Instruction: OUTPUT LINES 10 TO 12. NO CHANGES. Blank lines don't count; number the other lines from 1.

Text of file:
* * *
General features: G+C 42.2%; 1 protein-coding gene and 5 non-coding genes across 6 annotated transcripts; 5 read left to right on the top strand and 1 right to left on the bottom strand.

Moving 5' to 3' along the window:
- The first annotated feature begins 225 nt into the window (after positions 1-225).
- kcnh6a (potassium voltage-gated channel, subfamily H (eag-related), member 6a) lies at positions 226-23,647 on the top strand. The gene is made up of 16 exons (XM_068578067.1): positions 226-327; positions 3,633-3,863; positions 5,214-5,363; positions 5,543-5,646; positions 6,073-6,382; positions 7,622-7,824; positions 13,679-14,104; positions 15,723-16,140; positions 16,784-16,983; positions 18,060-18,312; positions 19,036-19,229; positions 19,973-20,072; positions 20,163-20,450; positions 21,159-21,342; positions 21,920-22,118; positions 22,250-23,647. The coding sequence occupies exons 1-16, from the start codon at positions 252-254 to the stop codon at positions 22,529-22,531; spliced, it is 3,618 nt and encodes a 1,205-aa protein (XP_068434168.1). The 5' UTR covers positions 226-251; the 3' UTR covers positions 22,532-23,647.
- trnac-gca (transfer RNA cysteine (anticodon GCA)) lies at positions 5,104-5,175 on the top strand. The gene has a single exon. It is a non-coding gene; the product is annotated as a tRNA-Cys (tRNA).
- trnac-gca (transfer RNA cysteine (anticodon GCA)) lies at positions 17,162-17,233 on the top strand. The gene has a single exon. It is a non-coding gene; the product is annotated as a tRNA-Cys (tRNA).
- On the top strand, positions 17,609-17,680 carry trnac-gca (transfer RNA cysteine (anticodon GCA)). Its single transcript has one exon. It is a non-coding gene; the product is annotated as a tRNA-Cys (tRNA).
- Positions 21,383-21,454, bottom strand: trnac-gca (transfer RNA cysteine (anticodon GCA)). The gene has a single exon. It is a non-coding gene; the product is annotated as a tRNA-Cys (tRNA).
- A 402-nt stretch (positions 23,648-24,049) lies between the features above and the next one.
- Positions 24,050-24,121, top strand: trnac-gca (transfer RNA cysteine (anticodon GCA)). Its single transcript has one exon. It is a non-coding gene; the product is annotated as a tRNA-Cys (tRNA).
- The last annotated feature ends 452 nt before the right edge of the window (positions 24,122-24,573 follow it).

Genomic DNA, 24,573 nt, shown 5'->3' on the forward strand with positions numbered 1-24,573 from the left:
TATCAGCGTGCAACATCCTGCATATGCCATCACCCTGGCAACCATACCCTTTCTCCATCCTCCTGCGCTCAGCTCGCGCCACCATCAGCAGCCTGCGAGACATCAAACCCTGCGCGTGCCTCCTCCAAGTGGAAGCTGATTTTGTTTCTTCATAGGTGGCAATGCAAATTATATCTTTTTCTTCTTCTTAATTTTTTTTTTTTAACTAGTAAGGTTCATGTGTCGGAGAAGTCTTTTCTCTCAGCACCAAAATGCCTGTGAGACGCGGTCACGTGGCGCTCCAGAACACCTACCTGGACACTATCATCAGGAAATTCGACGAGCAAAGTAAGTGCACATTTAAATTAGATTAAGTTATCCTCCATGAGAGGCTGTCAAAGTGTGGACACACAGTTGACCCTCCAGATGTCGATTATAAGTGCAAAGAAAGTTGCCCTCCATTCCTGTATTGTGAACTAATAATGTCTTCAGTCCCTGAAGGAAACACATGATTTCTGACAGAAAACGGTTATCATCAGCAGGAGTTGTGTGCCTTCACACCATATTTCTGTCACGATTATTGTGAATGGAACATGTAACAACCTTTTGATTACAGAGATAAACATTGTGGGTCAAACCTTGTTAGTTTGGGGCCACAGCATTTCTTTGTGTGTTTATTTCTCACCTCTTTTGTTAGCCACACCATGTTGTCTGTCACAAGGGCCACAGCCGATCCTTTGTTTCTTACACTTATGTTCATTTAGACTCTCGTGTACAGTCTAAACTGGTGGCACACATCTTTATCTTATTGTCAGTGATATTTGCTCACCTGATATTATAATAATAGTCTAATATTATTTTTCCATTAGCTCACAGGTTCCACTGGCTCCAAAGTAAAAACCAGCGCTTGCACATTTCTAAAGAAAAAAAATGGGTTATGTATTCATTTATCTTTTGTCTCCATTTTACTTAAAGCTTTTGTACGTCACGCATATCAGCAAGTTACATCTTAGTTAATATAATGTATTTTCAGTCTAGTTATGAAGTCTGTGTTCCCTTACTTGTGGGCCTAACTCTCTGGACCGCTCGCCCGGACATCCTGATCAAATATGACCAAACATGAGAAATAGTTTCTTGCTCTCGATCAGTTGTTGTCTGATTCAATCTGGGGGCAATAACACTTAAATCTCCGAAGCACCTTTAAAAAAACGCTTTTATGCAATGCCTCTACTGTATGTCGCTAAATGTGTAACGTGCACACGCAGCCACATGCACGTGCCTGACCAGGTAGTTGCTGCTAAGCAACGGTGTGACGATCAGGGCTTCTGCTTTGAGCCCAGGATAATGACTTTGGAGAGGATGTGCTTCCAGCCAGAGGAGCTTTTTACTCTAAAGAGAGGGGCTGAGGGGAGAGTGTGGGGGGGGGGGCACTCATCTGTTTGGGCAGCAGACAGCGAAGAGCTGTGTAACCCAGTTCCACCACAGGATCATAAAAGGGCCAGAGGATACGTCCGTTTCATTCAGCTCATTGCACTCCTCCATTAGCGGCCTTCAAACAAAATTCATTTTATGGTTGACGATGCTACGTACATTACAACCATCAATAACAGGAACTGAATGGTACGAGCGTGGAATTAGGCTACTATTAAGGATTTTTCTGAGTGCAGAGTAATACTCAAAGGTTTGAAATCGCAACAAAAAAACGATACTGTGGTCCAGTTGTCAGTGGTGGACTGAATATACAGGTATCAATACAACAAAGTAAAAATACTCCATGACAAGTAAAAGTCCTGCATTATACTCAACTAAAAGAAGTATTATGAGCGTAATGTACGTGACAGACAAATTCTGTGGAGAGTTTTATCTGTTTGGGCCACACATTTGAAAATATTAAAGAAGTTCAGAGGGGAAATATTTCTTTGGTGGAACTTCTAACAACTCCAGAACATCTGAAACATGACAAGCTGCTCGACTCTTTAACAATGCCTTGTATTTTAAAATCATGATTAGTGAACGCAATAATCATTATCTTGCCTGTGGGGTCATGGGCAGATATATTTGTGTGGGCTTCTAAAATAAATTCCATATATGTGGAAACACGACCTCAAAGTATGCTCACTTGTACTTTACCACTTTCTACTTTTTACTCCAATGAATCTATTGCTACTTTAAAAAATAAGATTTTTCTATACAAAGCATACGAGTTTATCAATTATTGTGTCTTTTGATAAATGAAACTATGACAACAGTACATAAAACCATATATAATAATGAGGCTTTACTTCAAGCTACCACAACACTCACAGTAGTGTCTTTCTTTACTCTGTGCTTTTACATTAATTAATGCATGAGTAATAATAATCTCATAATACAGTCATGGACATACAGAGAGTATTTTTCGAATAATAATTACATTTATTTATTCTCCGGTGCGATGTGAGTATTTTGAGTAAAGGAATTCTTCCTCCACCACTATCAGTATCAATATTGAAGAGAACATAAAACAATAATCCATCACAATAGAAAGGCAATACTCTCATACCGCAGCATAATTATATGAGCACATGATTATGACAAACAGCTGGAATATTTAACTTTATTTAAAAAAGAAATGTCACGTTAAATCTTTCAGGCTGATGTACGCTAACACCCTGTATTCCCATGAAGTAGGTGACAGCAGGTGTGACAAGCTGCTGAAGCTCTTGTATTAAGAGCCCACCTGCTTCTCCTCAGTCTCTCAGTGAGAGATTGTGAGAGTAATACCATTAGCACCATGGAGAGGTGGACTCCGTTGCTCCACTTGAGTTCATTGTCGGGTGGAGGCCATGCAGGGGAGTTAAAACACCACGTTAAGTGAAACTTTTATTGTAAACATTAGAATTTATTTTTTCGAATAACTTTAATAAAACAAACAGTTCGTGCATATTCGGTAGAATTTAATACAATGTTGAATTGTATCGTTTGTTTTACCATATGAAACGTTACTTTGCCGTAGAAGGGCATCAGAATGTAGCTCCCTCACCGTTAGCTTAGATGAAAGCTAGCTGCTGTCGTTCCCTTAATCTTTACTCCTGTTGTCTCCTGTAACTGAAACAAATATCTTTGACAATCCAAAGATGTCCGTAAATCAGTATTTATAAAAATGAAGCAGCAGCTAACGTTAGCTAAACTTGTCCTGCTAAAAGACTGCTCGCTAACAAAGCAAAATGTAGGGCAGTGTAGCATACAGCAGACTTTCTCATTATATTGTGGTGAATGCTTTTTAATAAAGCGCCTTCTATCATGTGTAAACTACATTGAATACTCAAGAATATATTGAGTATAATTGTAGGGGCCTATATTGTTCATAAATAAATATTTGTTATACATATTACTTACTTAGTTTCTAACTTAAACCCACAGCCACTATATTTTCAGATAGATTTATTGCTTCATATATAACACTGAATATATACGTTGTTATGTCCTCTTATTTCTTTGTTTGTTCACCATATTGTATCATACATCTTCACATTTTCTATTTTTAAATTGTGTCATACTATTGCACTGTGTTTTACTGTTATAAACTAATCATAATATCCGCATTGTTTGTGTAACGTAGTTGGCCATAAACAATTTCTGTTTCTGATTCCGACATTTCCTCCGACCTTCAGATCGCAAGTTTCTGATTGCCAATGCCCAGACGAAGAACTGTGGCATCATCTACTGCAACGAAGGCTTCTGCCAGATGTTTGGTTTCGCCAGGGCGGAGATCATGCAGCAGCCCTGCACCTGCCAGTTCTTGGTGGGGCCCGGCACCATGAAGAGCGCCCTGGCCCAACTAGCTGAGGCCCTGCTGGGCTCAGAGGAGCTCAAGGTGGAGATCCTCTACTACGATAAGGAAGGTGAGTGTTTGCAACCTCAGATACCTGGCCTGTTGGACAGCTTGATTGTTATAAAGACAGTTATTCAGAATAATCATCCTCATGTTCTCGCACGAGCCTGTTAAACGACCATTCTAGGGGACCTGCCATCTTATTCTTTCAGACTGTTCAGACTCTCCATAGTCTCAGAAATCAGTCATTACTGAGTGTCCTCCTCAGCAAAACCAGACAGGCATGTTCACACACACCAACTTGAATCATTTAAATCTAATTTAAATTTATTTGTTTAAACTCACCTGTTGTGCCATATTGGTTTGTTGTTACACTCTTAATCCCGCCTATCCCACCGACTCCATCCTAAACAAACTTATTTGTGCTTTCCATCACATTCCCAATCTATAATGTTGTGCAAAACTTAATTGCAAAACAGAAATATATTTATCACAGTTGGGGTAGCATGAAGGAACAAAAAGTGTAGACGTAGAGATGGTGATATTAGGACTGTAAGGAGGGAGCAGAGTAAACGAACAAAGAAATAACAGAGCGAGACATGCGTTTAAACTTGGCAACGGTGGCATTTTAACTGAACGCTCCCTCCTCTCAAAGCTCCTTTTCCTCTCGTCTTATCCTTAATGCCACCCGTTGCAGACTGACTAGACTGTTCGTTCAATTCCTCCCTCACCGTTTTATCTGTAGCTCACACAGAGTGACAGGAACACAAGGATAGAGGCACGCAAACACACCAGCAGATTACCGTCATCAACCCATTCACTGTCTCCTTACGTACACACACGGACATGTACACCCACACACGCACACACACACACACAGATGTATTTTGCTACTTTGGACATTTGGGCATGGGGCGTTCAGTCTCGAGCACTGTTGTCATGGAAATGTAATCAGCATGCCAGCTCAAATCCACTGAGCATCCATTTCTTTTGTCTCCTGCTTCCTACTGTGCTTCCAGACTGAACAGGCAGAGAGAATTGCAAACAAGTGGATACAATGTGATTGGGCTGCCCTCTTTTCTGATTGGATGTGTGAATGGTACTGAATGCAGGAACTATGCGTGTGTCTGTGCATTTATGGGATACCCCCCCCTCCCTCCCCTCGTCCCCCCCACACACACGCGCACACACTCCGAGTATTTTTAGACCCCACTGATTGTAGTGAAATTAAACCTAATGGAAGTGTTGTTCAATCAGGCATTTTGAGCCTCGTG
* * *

- Positions 24,050-24,121, top strand: trnac-gca (transfer RNA cysteine (anticodon GCA)). Its single transcript has one exon. It is a non-coding gene; the product is annotated as a tRNA-Cys (tRNA).
- The last annotated feature ends 452 nt before the right edge of the window (positions 24,122-24,573 follow it).

Genomic DNA, 24,573 nt, shown 5'->3' on the forward strand with positions numbered 1-24,573 from the left: